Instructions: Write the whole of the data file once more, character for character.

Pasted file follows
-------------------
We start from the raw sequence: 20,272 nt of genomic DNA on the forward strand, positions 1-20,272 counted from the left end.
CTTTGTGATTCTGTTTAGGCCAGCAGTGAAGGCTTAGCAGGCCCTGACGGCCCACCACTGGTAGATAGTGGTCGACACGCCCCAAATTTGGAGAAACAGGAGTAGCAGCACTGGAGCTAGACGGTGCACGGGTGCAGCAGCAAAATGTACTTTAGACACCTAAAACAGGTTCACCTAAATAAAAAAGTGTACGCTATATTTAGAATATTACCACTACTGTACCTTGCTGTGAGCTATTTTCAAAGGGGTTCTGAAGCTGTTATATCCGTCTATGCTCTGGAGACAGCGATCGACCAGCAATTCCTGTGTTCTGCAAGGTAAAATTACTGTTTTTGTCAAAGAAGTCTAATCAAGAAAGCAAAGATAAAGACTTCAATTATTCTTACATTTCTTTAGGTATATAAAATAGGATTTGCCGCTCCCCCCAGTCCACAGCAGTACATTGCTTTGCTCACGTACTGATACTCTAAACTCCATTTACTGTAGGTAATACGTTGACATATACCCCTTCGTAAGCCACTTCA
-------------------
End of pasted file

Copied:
We start from the raw sequence: 20,272 nt of genomic DNA on the forward strand, positions 1-20,272 counted from the left end.
CTTTGTGATTCTGTTTAGGCCAGCAGTGAAGGCTTAGCAGGCCCTGACGGCCCACCACTGGTAGATAGTGGTCGACACGCCCCAAATTTGGAGAAACAGGAGTAGCAGCACTGGAGCTAGACGGTGCACGGGTGCAGCAGCAAAATGTACTTTAGACACCTAAAACAGGTTCACCTAAATAAAAAAGTGTACGCTATATTTAGAATATTACCACTACTGTACCTTGCTGTGAGCTATTTTCAAAGGGGTTCTGAAGCTGTTATATCCGTCTATGCTCTGGAGACAGCGATCGACCAGCAATTCCTGTGTTCTGCAAGGTAAAATTACTGTTTTTGTCAAAGAAGTCTAATCAAGAAAGCAAAGATAAAGACTTCAATTATTCTTACATTTCTTTAGGTATATAAAATAGGATTTGCCGCTCCCCCCAGTCCACAGCAGTACATTGCTTTGCTCACGTACTGATACTCTAAACTCCATTTACTGTAGGTAATACGTTGACATATACCCCTTCGTAAGCCACTTCA